Ricotta Gnocchi

Serves 4

For the gnocchi

250 g ricotta

150 g (00) flour

1 egg

50 g parmesan (grated)

Nutmeg

Salt

For the tomato sauce

500 g tomato sauce (passata di pomodoro)

3 tbsp olive oil

1 garlic clove

Salt

6 basil leaves

If you are not in a hurry, start with the tomato sauce. In a pan, heat the olive oil. Add the entire garlic clove (i.e. not crushed not chopped) and gently fry for a few minutes. Pour in the tomato sauce and season with salt. Cover the pan with the lid and cook on a low hear for at least 30 minutes stirring occasionally.

In the meantime, prepare the gnocchi. Mix all ingredients together to make a dough. Divide the dough into 2-3 parts. On a floured surface, roll each part to a “tube” about 2-3 cm thick. Cut each tube into small pieces that are about 2 cm wide. Use a fork and your thumb to create gnocchi of each piece (you can find some good pictures how to do this e.g. here. In a kettle, bring several liters of water to a boil. Add some salt. Cook the gnocchi for 2-3 minutes in the water. The gnocchi float on water when they are cooked.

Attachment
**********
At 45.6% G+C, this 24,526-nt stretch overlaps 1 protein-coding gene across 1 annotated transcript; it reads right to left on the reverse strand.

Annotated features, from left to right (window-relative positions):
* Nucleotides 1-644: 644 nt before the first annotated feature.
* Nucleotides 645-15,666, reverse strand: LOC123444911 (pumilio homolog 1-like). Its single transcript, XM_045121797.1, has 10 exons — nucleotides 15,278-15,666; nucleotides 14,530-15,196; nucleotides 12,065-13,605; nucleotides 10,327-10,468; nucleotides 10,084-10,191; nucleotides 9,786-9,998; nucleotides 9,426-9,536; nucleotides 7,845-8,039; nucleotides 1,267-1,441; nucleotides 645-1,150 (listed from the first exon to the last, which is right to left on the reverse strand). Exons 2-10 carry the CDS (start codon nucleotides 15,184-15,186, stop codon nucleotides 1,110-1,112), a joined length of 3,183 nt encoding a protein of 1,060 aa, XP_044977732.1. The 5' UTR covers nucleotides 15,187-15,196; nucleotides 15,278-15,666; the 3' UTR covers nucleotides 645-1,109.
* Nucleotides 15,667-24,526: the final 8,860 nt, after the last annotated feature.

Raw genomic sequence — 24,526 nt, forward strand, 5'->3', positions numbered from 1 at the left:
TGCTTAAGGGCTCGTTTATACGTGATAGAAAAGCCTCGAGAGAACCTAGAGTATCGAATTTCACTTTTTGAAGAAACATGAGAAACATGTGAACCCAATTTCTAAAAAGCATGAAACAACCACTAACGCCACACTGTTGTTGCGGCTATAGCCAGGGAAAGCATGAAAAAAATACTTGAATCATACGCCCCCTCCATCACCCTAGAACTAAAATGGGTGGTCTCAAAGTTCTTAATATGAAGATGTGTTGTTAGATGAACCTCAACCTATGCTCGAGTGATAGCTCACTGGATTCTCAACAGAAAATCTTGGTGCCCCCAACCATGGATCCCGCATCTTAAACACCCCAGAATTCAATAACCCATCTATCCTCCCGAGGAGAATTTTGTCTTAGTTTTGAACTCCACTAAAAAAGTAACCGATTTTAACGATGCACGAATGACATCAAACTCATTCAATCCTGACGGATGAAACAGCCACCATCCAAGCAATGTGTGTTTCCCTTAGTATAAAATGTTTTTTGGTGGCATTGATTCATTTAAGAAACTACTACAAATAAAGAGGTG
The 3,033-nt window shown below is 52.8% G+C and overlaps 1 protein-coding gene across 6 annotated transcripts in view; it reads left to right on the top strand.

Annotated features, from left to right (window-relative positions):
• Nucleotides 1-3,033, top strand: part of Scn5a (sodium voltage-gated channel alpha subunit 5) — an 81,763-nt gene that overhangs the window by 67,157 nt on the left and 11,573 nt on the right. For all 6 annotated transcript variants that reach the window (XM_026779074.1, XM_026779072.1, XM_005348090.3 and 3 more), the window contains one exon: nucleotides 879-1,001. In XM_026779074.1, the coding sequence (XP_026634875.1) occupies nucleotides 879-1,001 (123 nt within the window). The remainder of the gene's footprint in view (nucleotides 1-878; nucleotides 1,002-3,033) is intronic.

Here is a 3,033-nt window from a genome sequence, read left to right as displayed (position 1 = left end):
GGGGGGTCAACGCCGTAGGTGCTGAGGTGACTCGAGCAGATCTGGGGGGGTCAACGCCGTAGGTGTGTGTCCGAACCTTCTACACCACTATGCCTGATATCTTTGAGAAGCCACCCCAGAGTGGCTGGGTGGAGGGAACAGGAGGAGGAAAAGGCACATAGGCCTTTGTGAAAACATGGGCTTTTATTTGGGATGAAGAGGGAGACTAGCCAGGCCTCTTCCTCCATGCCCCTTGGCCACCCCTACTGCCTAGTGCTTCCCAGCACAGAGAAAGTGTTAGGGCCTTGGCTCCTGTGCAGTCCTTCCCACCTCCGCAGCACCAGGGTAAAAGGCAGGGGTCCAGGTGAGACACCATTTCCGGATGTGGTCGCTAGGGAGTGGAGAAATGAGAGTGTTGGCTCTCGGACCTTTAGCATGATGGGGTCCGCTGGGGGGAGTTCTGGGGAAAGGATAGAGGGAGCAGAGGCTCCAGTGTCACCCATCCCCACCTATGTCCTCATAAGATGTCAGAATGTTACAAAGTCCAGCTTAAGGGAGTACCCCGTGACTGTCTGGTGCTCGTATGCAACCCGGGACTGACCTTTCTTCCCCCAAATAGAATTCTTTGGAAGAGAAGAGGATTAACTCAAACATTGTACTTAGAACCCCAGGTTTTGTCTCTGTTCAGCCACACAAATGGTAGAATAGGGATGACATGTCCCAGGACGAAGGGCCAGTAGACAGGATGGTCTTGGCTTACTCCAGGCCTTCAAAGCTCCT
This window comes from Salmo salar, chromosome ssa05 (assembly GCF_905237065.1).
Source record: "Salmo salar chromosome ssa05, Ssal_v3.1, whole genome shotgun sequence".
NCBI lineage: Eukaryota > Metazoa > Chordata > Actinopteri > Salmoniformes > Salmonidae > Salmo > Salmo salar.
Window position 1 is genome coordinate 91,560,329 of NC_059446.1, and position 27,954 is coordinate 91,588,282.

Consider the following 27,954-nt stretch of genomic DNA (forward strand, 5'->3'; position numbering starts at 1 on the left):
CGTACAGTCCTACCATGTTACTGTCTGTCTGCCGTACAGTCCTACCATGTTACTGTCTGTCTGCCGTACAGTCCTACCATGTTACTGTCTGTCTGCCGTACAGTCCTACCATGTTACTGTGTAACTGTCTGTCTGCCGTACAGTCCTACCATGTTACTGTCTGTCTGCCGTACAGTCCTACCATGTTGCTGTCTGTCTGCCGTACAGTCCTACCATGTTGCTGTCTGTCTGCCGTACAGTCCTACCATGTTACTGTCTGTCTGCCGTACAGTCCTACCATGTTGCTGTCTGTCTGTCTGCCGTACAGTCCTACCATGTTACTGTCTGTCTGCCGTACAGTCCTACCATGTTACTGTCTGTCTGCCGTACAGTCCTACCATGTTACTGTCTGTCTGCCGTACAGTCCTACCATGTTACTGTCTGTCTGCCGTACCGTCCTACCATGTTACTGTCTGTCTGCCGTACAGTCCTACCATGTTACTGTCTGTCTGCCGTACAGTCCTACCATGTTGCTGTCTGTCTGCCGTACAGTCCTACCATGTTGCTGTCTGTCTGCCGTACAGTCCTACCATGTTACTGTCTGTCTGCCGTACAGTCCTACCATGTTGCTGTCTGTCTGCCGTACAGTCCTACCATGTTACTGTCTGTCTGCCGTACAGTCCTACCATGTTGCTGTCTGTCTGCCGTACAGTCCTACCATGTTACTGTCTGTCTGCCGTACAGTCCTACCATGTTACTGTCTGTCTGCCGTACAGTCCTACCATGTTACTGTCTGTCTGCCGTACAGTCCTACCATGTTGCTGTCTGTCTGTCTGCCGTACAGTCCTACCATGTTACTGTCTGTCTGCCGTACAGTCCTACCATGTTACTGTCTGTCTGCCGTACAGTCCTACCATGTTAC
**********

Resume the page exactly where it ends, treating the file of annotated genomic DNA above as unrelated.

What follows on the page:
Season your tomato sauce with the basil leaves and serve with the gnocchi.

Advertisements

A Gnocchout Dish – Gnocchi Alla Sorrentina

If I need to name my strengths, perseverance and persistence are definitely among the top ones.

They are quite useful qualities also in the worlds of blogging and cooking.

They enable me to write yet another post to Cucina Fintastica after a …er… lengthy break.

They also make me re-try recipes even if the first experiment resulted in a kitchen disaster of some sort. As you may remember, I have had my fair share of them. Like this. Or some of these.